1974 31' Sovereign
1979 23' Safari
, New York
Join Date: Jan 2012
If you want to try a small area with citristrip to see how well it works you should give that a try, pick a place that will be inconspicuous later, ie, back of a closet, behind cabinets. Put some drop cloth down and apply a heavy coat of citristrip on a foot square area, let it sit for a while and see how things come off, the vinyl wall paper can make things difficult, but it's been done, doing a whole 22 ft trailer this way will take a long time, lots of elbow grease, and lots of citristrip.
What you want to do with the skin when your done matters to, after stripping it's not going to look nice and shiny like the exterior or new interiors, so you'll probably want to paint I'm guessing though.
I decided to replace all mine because a PO had cut a bunch of holes in the skins, did horrible cover jobs, and the vinyl wall paper had a hard time coming clean, even with pressure washing them and using some serious cleaner/degreaser. Then I was still looking at having to paint it all, so I figured in for a penny in for a pound. But I knew that in the end I'd be able to have nice new clean beautiful interior skins. Although right now they're dark primer grey.
If you really want to look into it here's what I'd do. Seeing that you're in Denver, you should not have a hard time finding a place for the metal, google steel and sheet metal supply companies in Denver and call some. Tell them that you're looking for sheets of 5052-H32 aluminum in .032" thickness. See what size sheets they can get you. My "local" place, 75min drive, was able to get me 4'x10' sheets of the metal for about $55-60 each, there's a oversupply of aluminum nationally now, so it may be on the lower end, but who knows with local variation. A place in NJ by my brothers wanted $110/sheet, I just about laughed out loud at the guy. This way you'll get an idea of cost.
Also ask them if they have a shear that they can shear the pieces for you. If you can use this method you can get really nice clean straight edges for the majority of the pieces. For cuts you'll need to do I've used both hand electric shears I got at harbor freight for $40 and a jig saw with a high tooth count metal blade. I think the jig saw actually works better.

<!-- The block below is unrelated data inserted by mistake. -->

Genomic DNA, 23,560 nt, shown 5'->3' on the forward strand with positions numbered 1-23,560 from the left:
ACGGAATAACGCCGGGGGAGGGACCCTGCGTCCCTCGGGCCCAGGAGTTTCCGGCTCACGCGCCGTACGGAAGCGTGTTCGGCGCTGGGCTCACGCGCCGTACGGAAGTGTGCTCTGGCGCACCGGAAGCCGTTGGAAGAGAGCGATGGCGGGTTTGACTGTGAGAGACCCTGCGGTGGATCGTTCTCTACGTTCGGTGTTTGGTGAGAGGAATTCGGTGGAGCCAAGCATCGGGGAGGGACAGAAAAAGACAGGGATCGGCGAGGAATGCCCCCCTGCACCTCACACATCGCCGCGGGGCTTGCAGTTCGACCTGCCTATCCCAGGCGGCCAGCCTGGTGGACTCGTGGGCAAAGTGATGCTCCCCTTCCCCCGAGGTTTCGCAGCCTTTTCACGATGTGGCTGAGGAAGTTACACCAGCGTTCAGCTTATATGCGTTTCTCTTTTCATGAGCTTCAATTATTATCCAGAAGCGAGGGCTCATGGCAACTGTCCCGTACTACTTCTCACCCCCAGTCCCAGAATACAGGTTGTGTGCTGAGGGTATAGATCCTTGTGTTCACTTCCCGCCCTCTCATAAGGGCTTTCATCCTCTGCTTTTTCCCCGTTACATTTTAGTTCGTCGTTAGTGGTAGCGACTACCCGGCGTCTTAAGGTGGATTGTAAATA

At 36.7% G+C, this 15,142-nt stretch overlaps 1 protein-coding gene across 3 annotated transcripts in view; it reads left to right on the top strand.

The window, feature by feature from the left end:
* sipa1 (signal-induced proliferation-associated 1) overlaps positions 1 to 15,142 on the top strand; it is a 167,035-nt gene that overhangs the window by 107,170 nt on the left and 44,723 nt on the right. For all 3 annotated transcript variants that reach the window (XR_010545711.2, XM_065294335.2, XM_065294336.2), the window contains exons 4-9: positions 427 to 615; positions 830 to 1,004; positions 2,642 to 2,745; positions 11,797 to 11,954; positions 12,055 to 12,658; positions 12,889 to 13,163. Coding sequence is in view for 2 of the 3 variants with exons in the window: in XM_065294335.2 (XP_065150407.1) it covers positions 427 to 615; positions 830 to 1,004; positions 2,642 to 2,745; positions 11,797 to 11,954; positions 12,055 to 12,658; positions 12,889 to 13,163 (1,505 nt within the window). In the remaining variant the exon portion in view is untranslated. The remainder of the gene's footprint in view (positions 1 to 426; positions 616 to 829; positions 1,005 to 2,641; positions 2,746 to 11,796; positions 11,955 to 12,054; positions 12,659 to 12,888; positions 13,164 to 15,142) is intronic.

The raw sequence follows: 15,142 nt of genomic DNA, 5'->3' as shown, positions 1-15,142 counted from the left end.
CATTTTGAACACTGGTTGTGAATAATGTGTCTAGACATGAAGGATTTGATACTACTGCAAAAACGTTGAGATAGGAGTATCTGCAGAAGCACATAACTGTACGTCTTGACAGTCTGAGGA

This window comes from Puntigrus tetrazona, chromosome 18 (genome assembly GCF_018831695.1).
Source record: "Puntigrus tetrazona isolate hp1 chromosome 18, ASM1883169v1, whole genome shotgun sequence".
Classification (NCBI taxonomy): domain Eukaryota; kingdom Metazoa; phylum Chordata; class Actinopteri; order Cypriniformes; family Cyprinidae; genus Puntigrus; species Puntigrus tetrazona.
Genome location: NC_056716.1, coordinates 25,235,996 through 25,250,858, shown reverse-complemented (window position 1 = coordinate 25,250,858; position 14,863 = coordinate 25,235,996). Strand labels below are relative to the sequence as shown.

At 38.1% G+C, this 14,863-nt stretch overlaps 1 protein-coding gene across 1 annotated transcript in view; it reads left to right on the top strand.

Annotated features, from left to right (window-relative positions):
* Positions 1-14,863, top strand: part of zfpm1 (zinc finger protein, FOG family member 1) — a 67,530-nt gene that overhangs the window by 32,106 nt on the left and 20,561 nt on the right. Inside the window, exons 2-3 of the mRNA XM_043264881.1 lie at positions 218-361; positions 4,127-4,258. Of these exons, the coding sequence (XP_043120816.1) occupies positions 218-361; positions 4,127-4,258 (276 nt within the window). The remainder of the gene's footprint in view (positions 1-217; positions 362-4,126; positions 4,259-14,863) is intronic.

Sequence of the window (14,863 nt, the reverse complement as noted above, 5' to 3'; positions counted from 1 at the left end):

Bunch I wrote below, but look into it and see what you decide, I've got lots more to describe how to do it. If you've got some work space where you can set up a little cutting and painting operation, and you're simply replacing the skins as they were, but with new metal, you'd be surprised at how quickly you could accomplish this. I set up a few saw horses with a sheet of plywood on top for a work table. Then would lean pieces against the side and on top for priming.
Just to give you an idea, on the curved ends you have the 4 corner pieces (lower and middle each side) and the center piece that goes below the window. I cut those in about 4 hours. Hardest part was carrying them 200 feet one way from garage to trailer for fitting and back to trim any that needed to be done. After I have several pieces cut and fitted successfully, I lay them on the table and sand the side that will be inside with 60 grit sandpaper using an orbital sander, takes a few minutes each. Then I'll wipe them down with solvent a few times to get any oil and dirt off them from manufacturing and handling. Then I lay out some cheap plastic drop cloth and lean big pieces against the table, and smaller pieces on top and spray prime them with self etching primer, giving them 3 coats, with 2-3 minutes between coats, by the time you get them all one coat it's time to start on the next coat. Doesn't take long and I'm surprised at how good the coverage I get from the primer is. Then let them dry over night.
Keep in mind that taking the skins off may open up another can of worms, like, while I'm at it maybe I should replace the insulation, or rewire the trailer, or go around sealing everything I can now see. Mine started with this planned so it has been done in conjunction with extensive rewiring, reinsulating, extensive sealing, new bolts, and lots of other things.
If you look at the interior skins you'll see that there are basically 4 levels between the end curved sections and there are 2 levels in the end curves. For the middle portion of the trailer there is a center middle strip; back to the sides you'll see there is a lower, middle, and upper level of skins, based on your length the middle section total length is probably about 11.5 feet long but except for the upper sections in the middle the lower pieces are generally in shorter pieces. With strategic planning you'll be able to get the pieces sheered in about the exact height and length you'll need to start with and minimize waste.
Ok enough for now, I can provide more help if you decide to go this route.